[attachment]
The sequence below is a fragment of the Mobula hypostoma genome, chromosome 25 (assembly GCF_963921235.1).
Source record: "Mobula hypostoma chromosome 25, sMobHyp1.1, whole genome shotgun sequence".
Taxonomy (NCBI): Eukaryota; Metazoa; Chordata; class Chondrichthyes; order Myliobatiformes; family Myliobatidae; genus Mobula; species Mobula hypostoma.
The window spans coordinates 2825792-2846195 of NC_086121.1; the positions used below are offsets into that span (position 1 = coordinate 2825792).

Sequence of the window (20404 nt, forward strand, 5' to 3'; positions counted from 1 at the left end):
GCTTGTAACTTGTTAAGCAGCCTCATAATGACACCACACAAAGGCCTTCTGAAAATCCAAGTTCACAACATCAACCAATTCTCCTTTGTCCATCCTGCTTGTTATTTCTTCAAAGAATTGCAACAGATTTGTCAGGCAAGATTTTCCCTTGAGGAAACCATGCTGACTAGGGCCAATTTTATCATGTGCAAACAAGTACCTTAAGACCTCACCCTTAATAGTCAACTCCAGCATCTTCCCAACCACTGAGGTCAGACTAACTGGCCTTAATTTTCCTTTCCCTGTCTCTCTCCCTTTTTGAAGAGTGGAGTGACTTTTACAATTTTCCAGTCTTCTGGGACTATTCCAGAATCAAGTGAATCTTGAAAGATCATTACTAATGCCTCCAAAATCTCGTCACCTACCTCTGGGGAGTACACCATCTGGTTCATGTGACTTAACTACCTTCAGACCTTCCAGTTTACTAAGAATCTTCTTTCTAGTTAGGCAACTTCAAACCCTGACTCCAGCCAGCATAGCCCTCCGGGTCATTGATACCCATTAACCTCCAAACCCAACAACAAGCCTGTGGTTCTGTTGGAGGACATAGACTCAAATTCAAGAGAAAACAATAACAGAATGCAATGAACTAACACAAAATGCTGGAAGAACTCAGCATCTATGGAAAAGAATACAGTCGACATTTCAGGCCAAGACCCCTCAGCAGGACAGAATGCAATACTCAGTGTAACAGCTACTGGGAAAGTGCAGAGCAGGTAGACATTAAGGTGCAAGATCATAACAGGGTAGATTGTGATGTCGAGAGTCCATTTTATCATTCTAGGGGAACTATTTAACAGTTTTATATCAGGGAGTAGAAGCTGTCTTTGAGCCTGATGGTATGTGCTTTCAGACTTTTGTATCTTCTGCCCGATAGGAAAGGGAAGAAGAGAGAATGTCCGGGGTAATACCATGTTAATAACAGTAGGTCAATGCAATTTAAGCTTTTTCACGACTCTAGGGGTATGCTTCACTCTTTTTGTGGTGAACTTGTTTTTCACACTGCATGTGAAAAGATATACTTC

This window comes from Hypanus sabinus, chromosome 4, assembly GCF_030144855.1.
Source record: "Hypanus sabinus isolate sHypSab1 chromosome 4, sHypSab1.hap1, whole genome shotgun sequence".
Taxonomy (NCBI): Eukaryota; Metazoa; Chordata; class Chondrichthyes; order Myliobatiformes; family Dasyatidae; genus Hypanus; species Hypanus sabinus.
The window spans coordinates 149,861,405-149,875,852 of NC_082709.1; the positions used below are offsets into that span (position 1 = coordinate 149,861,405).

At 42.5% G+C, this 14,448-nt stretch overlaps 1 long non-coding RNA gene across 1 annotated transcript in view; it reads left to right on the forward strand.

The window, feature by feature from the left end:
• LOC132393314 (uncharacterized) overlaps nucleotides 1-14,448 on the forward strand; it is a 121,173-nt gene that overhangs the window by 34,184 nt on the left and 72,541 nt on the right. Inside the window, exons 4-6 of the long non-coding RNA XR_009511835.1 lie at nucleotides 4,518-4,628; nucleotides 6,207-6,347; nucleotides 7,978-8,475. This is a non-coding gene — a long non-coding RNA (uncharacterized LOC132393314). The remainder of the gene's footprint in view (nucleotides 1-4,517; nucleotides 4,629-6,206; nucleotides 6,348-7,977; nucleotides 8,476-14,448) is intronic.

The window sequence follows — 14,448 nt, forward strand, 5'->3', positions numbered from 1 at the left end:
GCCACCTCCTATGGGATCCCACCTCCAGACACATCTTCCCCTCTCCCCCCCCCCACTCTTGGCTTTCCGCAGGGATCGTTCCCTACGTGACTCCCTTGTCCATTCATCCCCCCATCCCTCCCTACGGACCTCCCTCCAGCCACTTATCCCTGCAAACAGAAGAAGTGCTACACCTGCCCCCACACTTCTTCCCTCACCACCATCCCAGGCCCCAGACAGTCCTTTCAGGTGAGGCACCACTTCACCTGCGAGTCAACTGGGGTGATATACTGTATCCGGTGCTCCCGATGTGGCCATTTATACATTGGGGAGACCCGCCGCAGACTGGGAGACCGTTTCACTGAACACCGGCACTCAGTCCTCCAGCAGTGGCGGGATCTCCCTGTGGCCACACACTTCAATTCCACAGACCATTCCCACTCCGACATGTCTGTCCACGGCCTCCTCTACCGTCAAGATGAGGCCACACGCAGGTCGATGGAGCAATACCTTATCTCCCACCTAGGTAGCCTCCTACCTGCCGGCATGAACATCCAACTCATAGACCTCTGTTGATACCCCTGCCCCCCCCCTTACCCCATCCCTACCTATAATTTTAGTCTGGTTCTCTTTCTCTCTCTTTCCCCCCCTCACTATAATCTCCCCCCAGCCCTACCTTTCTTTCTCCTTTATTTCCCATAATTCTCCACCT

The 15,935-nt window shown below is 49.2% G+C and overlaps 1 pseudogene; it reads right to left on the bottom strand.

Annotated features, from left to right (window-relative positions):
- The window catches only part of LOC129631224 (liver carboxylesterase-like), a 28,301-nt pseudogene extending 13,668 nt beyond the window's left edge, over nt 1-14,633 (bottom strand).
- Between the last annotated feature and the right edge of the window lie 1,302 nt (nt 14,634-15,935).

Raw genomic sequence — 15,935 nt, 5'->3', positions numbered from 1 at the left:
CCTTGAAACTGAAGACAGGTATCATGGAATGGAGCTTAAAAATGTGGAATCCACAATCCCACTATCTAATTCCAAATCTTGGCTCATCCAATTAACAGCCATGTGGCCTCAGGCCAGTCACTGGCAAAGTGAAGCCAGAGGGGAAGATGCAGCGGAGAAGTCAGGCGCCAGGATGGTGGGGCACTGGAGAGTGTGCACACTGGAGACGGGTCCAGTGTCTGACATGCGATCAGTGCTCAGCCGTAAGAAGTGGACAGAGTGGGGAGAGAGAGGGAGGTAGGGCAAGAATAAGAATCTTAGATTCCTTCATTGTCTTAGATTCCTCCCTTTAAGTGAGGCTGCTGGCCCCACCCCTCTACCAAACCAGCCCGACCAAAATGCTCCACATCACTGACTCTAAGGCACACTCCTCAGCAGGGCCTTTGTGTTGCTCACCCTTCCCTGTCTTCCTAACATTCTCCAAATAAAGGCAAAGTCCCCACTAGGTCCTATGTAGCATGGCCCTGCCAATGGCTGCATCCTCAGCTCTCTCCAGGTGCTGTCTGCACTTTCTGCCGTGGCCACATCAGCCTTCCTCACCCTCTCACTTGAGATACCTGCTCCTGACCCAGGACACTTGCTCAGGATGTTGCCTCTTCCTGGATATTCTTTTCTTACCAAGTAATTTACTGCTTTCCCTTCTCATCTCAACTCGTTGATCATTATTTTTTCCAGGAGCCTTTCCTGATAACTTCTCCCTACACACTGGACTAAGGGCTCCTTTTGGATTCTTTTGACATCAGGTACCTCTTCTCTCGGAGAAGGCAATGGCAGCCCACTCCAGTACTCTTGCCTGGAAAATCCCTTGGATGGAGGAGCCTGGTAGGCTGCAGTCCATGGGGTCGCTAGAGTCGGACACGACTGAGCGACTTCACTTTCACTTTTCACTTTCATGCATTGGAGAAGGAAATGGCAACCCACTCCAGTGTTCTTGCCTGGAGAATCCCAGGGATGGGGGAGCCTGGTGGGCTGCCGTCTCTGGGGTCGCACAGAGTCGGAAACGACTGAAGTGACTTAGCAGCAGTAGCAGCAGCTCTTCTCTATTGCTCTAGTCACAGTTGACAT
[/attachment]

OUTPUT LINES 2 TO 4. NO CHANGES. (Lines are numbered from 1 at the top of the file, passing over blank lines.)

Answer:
Source record: "Mobula hypostoma chromosome 25, sMobHyp1.1, whole genome shotgun sequence".
Taxonomy (NCBI): Eukaryota; Metazoa; Chordata; class Chondrichthyes; order Myliobatiformes; family Myliobatidae; genus Mobula; species Mobula hypostoma.
The window spans coordinates 2825792-2846195 of NC_086121.1; the positions used below are offsets into that span (position 1 = coordinate 2825792).